holidays and others wait for the traditional buying season in spring. Plus, the majority of Buyers this time
of year are serious, versus those visiting our Island in warmer months; viewing
homes with the idea, “maybe someday we’ll move here”.

This time of
year allows Sellers the advantage of promoting their homes during festive
holidays: Thanksgiving, Hanukah and Christmas. Buyers envision themselves
living in a home with a warm, celebratory atmosphere.

Naturally our
economy has to be taken into consideration. The stock market, national/global
economic news and world events affect what we can afford and when we will make
our move. And while we are only just seeing the beginnings of a local real estate recovery, we should remember that
interest rates were double digits not that long ago and they won’t stay this
low forever. Buyers are savvy to our market; they are paying attention to
interest rates and our current inventory. Regardless the time of year, they are
ready to write an offer on your home, but they can’t if you are waiting, like
everyone else, for Spring!

Bainbridge Island Real Estate Statistics as of November 20, 2012


Statistics Year-To-Date


Residential Units on the Market: 128 (does not reflect 7 low income homes at Curtis Ln.). Down from 165 in September.; down from 201 on March 27th and down from 245 on September 27, 2011. We are seeing much lower inventory than usual for this time of year.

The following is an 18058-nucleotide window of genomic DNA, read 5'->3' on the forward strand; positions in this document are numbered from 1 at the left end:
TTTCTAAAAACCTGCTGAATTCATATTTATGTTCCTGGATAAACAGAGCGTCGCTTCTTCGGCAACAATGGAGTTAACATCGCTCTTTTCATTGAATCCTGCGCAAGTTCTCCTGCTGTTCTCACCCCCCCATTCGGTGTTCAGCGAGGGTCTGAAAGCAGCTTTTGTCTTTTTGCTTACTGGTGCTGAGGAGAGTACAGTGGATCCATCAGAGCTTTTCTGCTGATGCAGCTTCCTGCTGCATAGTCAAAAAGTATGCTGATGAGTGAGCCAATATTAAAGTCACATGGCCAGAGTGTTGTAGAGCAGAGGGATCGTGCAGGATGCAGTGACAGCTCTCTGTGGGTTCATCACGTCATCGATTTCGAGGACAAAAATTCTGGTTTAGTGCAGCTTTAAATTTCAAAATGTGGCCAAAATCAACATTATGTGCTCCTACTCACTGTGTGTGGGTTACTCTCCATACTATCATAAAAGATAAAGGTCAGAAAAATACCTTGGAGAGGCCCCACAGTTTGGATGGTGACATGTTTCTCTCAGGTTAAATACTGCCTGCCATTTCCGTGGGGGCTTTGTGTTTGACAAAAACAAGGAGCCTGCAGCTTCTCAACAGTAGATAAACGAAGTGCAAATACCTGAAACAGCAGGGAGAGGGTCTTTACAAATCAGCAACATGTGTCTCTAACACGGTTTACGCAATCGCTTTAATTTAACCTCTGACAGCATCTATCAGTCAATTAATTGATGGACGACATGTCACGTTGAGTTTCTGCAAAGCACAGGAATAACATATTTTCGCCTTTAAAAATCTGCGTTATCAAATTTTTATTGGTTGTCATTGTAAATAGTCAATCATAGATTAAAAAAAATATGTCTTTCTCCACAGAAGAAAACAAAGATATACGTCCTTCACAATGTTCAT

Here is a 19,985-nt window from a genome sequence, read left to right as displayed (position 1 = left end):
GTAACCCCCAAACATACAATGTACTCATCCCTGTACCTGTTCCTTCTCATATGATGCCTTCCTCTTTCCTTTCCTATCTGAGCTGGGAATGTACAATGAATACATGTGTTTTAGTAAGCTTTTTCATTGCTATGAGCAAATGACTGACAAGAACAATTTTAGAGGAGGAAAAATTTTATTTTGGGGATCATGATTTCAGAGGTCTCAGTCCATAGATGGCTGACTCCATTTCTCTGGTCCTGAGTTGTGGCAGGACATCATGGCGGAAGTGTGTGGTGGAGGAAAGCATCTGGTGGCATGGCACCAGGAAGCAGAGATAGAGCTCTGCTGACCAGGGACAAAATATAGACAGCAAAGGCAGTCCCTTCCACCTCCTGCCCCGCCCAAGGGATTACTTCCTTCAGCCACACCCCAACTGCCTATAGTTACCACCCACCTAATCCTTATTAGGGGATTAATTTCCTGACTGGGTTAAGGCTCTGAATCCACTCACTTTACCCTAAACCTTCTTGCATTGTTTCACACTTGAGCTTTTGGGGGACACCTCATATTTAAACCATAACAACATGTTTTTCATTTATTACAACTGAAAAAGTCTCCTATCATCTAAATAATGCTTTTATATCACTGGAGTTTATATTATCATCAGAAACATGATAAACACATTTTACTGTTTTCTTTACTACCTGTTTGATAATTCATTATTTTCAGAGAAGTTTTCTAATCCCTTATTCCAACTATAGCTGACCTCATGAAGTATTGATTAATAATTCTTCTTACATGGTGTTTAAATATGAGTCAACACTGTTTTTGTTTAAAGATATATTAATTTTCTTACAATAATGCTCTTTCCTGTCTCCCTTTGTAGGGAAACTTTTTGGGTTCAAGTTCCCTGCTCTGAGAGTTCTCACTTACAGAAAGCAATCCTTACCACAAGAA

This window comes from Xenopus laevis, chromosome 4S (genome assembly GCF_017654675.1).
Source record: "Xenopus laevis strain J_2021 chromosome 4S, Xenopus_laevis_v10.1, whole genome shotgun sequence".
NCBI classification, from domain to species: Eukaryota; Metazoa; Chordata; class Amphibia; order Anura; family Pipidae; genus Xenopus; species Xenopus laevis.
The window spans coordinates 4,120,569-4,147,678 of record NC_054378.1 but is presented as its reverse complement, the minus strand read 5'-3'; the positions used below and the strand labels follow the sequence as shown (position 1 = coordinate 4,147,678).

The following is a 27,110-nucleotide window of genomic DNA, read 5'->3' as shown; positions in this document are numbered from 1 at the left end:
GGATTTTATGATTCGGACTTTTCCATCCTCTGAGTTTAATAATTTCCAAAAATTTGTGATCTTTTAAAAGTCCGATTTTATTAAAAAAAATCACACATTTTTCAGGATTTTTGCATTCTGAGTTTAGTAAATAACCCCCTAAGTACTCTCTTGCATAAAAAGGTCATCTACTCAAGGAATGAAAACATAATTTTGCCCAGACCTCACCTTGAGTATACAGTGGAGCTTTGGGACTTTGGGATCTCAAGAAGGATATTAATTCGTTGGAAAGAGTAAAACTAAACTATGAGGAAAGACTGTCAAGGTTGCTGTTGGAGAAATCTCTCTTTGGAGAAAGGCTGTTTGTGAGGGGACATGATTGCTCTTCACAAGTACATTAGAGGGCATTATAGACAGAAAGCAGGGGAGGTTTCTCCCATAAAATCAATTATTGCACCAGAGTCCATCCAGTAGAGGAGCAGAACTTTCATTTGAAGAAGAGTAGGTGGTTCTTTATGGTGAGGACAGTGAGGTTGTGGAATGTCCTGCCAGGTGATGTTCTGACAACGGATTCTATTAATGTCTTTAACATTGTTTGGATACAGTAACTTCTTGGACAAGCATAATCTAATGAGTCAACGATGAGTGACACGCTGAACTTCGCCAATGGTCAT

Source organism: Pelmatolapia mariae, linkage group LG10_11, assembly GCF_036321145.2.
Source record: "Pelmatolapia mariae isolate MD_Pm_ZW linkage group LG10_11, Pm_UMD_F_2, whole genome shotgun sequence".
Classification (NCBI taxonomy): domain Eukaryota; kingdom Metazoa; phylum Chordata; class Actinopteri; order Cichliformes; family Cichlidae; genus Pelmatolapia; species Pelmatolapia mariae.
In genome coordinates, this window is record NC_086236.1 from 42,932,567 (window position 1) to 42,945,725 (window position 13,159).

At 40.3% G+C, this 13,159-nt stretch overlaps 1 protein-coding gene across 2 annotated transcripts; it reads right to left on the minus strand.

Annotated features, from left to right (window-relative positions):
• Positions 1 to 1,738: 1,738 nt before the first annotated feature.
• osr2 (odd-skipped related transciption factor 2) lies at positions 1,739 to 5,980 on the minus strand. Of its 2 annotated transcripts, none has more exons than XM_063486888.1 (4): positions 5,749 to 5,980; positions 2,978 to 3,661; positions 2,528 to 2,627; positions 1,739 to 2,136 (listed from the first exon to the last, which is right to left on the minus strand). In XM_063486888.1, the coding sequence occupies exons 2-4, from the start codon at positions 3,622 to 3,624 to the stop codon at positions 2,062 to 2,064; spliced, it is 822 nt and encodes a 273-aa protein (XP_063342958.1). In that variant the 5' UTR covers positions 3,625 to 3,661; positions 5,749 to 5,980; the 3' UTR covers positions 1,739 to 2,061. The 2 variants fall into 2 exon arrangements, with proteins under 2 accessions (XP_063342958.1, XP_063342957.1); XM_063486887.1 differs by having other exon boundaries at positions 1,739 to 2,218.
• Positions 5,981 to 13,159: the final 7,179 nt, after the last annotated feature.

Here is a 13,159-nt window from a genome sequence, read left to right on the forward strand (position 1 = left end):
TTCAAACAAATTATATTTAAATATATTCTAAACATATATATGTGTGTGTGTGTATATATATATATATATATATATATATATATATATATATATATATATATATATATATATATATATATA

Condos on the Market: 30. Down from 41 in September. This is the lowest inventory we have seen in the condo market since early 2000.

Vacant Parcels on the Market: 56. No change since September.
Closed Residential Sales Year-to-Date 2012: 344

Closed Residential Sales for Same Period 2011: 229 A 50% Increase in Sales over last year.

Homes Currently Under Contract (Pending Sale): 65

Closed Condo Sales Year-to-Date 2012: 68

Closed Condo Sales for Same Period 2011: 60

Condos Currently Under Contract (Pending Sale): 14

Sold Vacant Land Year-to-Date: 28
Pending Sale Vacant Land: 10
Sold Vacant Land all of 2005: 69

Residential Sales: 2005 – 2011 – Median Price and Average Days on Market
2011… 257 $493,000 average days on market 155

2010… 255 $540,000 average days on market 132